BACKGROUND: Research is emerging suggesting that fitness not only improves health, but enhances academic achievement in children. Many studies have found the strongest correlation with academic achievement to be aerobic fitness. The purpose of this study is to examine the influence of aerobic fitness and academic ranking on the association between improvements in students' aerobic fitness and their academic achievement. METHODS: Data were collected from 1152 second- through fifth-grade students enrolled in 10 Midwestern schools. School-fixed effects models were used to estimate the impact of improved aerobic fitness from the fall to the spring semester on students' spring percentile rankings in math and reading. RESULTS: Students whose progressive aerobic cardiovascular endurance run improved from the fall to spring semester moved up the national spring math percentile rankings by 2.71 percentiles (p <.001) for all students, 4.77 (p <.001) for less-fit students, and 3.53 (p <.05) for lower performing math students. No statistically significant relationship was found between improved aerobic fitness and reading achievement. CONCLUSIONS: Improving fitness could potentially have the greatest academic benefit for those elementary students who need it the most—the less fit and the lower academic performers.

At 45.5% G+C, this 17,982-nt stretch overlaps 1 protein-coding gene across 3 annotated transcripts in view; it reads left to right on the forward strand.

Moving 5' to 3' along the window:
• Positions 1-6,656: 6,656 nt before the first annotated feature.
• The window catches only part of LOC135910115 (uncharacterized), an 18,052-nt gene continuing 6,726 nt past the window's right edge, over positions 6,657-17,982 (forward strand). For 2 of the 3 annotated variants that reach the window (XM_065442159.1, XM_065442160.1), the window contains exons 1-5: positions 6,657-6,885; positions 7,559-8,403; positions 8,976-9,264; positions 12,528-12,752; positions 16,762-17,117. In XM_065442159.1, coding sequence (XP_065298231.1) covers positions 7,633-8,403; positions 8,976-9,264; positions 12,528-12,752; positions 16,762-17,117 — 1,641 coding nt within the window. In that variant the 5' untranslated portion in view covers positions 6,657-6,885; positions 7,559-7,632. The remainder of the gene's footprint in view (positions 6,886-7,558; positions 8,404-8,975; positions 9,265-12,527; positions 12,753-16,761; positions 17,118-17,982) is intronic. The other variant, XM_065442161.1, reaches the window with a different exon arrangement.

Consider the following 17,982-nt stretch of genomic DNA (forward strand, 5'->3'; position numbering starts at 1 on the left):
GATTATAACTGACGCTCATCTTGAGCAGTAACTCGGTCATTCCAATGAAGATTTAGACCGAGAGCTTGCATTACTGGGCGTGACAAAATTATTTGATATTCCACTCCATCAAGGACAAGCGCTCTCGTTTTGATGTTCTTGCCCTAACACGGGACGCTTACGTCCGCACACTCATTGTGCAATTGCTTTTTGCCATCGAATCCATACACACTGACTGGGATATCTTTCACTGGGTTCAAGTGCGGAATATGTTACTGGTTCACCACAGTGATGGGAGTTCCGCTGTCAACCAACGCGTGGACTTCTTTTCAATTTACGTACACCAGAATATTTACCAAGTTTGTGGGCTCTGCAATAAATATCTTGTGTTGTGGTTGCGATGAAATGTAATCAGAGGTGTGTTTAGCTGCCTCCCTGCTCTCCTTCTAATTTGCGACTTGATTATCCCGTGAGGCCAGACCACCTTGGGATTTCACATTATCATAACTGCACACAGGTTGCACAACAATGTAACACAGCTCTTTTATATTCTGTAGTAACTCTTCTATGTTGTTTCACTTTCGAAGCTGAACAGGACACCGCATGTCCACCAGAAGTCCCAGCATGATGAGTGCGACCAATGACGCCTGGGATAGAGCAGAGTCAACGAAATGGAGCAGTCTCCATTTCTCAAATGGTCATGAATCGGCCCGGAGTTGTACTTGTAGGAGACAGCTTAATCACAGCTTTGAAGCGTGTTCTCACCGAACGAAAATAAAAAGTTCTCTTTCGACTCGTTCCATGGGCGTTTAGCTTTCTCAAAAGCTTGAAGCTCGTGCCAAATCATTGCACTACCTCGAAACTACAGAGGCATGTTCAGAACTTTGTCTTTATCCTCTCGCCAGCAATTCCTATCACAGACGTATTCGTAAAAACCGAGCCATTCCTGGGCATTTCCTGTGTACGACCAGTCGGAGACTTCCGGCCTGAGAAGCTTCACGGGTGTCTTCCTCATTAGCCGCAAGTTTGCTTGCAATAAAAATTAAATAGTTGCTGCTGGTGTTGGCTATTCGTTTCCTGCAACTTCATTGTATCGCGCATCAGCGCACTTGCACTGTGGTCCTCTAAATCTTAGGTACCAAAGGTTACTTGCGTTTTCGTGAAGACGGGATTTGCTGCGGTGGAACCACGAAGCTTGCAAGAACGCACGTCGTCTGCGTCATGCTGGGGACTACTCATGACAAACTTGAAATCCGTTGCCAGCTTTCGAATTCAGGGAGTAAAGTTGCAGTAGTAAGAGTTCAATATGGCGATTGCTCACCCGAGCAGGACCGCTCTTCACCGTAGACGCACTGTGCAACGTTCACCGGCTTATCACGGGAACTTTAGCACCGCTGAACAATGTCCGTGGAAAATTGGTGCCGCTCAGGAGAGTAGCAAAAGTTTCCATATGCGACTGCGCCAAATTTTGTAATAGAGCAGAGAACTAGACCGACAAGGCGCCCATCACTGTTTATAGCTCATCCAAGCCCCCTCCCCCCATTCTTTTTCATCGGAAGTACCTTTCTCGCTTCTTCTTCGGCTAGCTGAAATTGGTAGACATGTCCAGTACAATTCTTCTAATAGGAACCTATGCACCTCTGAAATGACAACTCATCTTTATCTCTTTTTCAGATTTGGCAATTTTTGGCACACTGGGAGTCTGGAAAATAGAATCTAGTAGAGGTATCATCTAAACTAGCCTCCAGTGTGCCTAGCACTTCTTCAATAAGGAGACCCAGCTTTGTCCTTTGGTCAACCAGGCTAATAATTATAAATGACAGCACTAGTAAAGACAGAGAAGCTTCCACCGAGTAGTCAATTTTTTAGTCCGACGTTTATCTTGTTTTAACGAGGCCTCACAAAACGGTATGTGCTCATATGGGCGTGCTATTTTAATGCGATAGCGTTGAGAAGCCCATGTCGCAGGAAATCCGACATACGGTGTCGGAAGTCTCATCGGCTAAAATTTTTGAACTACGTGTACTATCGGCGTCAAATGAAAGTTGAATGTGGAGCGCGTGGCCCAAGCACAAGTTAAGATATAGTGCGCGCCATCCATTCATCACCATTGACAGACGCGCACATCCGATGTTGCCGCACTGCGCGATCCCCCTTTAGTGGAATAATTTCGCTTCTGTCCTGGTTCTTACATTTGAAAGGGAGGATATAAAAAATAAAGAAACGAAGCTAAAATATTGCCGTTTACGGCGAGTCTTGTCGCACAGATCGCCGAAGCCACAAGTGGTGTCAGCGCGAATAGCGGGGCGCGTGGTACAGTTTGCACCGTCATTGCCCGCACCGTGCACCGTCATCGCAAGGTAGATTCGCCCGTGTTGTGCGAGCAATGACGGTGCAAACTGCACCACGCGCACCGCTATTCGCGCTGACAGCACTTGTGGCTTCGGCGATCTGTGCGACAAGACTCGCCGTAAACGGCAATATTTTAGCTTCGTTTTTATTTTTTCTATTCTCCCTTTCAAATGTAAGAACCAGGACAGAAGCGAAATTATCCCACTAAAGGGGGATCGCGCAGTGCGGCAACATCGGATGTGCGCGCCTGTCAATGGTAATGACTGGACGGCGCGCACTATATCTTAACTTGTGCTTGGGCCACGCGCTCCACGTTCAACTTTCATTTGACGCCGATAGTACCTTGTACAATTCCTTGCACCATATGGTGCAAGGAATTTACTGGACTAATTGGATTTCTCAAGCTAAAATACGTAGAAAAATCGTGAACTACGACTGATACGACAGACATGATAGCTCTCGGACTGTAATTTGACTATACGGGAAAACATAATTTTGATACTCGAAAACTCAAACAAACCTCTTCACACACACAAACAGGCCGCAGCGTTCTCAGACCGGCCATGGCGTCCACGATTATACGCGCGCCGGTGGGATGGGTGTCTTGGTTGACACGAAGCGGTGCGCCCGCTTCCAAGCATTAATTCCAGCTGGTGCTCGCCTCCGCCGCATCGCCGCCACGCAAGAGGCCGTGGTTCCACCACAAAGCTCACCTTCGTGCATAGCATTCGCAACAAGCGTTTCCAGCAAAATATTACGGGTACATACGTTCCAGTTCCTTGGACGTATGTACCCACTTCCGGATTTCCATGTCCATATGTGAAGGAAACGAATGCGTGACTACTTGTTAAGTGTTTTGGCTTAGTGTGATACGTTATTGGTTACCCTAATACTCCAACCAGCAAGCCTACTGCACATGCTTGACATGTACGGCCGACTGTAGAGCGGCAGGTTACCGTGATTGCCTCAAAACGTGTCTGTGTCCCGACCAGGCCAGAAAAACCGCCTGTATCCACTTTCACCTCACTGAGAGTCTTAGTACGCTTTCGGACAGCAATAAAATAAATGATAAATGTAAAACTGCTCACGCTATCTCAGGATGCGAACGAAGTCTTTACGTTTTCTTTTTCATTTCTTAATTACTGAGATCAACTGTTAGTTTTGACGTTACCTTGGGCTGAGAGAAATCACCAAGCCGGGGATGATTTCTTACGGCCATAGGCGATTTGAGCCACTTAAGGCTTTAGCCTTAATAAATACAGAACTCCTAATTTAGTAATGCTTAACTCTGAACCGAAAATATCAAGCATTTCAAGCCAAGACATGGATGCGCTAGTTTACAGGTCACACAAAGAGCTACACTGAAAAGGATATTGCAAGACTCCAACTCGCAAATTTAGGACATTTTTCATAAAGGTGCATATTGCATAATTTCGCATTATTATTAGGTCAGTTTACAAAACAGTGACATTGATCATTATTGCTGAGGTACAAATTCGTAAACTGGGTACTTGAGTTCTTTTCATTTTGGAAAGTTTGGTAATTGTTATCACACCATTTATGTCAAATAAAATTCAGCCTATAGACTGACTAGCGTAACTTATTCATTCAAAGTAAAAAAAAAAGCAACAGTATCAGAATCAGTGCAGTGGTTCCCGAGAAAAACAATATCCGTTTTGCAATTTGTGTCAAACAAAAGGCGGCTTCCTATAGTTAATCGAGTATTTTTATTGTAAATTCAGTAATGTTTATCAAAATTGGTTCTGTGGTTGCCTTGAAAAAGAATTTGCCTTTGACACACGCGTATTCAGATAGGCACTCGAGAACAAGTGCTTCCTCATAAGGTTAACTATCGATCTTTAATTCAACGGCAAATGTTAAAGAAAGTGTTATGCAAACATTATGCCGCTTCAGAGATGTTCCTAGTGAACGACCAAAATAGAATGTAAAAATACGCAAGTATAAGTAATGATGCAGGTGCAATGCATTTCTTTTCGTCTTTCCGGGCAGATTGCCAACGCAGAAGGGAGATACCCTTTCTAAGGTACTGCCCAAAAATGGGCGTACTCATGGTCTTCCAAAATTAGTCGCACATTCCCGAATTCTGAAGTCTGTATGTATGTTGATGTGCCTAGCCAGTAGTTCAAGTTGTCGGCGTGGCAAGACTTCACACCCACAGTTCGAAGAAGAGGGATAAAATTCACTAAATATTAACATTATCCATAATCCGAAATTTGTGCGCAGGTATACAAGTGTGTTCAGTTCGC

- child and adolescent health
- physical fitness and sport
ASJC Scopus subject areas
- Public Health, Environmental and Occupational Health